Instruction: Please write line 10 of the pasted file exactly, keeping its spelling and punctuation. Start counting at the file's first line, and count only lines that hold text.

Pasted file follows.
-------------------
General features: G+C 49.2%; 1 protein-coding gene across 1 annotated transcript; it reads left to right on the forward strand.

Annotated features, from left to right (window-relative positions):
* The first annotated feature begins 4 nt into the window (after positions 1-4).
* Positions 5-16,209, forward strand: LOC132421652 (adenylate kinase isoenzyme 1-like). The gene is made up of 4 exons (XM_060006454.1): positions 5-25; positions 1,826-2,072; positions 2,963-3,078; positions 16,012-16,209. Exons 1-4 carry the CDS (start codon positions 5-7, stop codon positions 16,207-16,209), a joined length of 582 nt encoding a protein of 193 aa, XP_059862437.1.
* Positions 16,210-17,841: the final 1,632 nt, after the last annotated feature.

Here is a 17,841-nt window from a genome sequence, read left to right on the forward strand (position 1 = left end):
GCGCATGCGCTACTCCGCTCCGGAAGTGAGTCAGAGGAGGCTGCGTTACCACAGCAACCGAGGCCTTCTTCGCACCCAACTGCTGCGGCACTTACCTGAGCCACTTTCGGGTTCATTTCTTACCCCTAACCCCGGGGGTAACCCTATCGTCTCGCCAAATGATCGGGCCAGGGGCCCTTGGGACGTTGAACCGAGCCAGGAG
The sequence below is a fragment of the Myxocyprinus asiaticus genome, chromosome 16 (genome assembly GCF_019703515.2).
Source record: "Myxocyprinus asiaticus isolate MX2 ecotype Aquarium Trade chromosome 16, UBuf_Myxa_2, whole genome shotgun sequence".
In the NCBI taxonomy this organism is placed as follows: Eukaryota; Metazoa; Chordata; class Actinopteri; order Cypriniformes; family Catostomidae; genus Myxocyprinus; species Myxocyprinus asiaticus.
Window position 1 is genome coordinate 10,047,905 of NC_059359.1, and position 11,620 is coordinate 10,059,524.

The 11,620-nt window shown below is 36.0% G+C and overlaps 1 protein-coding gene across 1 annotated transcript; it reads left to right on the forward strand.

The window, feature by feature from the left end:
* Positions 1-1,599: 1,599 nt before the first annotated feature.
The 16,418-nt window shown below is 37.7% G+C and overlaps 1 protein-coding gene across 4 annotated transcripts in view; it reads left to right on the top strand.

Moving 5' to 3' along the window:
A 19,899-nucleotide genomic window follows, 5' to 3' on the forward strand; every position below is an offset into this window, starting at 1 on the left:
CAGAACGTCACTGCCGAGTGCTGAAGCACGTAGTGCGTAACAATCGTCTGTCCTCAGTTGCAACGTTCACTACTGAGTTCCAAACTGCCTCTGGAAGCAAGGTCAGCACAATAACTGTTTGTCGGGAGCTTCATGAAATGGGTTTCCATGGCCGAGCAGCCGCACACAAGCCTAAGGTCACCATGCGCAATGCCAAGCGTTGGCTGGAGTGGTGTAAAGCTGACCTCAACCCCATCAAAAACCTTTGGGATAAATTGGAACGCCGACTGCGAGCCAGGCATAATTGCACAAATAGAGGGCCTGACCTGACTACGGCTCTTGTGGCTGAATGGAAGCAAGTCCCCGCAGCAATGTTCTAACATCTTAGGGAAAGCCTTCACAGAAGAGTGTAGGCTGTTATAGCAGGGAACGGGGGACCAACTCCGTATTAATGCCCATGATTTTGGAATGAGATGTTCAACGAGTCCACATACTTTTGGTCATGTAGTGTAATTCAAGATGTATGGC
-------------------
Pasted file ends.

In the NCBI taxonomy this organism is placed as follows: Eukaryota; Metazoa; Chordata; class Actinopteri; order Cypriniformes; family Catostomidae; genus Myxocyprinus; species Myxocyprinus asiaticus.